Local Multipoint Communication Systems (LMCS) in the 28 GHz Range: Policy, Authorization Procedure, and Evaluation Criteria
Having considered the policy objectives set out in Section 3, the following policy determinations, of both broader and more specific application, are directed towards the provision of LMCS within Canada in the spectrum defined in Section 4.
At this time, Industry Canada will make spectrum blocks A and B available for authorization through a comparative selection and authorization process . The remaining spectrum blocks C, D, E and F will not be authorized for commercial use at this time. These spectrum blocks are available, however, without prejudice to future authorization, for experimentation relating to LMCS on a first-come, first-served basis. Industry Canada encourages interested parties to pursue non-commercial experimentation in these spectrum blocks to advance LMCS technologies and services.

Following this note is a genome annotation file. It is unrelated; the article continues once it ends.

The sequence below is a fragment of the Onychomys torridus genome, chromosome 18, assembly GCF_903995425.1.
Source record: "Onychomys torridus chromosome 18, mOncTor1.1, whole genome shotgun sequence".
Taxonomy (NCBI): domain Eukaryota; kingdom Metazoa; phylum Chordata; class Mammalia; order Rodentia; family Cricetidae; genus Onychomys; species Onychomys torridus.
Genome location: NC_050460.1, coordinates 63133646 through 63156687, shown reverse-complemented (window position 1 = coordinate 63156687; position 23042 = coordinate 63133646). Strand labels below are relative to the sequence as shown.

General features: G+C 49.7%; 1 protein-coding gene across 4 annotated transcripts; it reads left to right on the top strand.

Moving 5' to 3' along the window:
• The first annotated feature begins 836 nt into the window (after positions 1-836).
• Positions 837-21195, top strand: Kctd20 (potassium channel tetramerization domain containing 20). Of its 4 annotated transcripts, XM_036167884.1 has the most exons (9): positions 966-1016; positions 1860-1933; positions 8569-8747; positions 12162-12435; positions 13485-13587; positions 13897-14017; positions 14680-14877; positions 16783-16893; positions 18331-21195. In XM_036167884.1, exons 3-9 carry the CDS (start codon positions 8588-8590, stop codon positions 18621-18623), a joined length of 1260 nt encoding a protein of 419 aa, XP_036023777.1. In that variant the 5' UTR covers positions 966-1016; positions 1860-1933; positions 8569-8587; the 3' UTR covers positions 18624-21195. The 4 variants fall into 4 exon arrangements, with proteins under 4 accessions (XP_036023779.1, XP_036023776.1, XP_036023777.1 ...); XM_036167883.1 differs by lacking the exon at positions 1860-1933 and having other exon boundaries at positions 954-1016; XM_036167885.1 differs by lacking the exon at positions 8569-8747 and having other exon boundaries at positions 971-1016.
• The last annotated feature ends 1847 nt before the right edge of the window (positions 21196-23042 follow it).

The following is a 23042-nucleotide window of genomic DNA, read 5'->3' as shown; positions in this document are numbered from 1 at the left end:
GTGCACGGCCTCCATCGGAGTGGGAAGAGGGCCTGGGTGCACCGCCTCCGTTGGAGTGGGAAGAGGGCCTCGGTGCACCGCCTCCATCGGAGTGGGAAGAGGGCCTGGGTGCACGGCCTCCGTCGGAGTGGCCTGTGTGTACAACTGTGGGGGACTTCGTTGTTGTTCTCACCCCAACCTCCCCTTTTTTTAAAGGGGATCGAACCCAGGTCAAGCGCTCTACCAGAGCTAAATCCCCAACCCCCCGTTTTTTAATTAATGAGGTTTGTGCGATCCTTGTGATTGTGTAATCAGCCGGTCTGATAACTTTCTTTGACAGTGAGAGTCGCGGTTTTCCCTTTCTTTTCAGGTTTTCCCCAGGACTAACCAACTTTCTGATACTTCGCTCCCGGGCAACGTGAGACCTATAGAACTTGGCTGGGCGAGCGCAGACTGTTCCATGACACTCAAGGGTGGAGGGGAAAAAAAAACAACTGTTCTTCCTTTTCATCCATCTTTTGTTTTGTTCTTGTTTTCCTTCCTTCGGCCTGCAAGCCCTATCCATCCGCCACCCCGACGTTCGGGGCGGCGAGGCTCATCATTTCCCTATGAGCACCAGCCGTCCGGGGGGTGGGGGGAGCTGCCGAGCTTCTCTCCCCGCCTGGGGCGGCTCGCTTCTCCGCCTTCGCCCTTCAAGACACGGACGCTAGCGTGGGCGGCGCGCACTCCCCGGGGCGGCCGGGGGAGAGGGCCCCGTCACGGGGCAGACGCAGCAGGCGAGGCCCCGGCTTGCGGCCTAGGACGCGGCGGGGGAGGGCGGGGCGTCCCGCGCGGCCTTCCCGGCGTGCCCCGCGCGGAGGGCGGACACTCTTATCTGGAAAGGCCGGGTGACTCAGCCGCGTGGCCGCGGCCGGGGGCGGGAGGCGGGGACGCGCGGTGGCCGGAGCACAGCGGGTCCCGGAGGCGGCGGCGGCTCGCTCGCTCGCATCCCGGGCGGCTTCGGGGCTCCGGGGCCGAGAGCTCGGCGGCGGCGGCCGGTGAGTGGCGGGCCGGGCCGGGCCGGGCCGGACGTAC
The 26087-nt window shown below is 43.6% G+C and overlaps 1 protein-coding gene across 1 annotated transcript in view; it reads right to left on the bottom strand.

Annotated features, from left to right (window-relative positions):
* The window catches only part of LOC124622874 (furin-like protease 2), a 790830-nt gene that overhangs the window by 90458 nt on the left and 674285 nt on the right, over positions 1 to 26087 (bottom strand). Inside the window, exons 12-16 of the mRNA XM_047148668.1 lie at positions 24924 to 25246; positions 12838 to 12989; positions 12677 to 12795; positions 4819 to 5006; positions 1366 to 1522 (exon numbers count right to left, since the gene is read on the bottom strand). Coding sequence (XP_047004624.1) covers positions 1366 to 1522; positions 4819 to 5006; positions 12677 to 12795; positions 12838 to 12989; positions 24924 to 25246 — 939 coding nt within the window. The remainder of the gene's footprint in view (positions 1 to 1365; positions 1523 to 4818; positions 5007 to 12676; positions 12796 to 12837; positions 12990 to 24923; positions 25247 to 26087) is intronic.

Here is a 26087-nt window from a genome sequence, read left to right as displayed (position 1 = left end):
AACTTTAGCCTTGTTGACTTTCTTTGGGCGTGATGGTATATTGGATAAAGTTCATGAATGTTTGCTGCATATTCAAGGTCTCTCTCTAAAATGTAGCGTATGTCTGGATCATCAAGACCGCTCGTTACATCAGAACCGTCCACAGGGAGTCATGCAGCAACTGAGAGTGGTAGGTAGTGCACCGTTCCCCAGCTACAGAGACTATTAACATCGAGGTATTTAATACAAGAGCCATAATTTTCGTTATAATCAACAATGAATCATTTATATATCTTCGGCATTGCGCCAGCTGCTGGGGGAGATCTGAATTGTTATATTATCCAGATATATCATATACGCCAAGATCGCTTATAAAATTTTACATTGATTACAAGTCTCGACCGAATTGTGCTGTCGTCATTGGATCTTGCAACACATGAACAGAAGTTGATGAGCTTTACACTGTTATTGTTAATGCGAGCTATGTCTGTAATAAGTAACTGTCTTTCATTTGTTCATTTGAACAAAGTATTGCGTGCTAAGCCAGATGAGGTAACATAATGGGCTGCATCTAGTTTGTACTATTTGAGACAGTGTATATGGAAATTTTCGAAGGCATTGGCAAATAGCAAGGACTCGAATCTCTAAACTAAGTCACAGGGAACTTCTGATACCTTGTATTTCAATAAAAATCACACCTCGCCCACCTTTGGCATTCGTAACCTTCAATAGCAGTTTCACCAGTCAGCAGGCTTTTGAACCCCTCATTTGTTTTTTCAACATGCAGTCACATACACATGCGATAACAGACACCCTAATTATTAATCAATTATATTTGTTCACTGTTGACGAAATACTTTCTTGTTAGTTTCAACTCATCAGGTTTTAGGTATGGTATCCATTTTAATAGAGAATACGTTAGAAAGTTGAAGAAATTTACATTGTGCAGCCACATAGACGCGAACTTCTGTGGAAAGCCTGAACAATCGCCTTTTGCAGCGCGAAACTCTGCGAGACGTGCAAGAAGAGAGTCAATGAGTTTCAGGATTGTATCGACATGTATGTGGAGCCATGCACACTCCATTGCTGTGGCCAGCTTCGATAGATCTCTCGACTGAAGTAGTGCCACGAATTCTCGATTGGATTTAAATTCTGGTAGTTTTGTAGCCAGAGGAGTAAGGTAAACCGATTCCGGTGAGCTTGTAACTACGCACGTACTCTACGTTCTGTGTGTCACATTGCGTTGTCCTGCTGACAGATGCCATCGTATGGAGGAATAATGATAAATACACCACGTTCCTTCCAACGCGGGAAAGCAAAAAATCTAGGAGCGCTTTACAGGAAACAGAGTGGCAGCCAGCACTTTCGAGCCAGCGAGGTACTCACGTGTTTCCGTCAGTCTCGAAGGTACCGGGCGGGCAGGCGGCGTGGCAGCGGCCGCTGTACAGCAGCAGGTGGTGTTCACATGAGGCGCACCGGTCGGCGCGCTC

It is the Department's intention to initiate a subsequent competitive bidding (auction) process for some or all of these remaining spectrum blocks. The timing of this process will be a function of several considerations including the results of this current proceeding, expected policy and regulatory developments with respect to convergence, expressed demand, technological and service developments, and the progress made by the Department in establishing the necessary arrangements to support auctioning. The process of Round Two authorization for the assignment by auction of some or all of 7 blocks C, D, E, and F will commence no earlier than 18 months and no later than 36 months after the completion of authorization of blocks A and B in Round One.
Industry Canada has defined sixty-six (66) service areas in which spectrum blocks A and B are available for authorization. A list of these areas with their corresponding number of households and authorization fee is provided in Table 1 of Appendix B. Graphic descriptions of the service areas are also provided in Appendix E.
Applicants may also be interested in providing service to areas not listed in Appendix B (see maps at Appendix/annexe E) and may so apply. In such instances, applicants must include a detailed description of the proposed additional service areas with their submissions. These areas must not include any portion of the aforementioned sixty-six (66) service areas. Such service areas must be entirely outside the boundaries of the sixty-six service areas set out in Appendix B.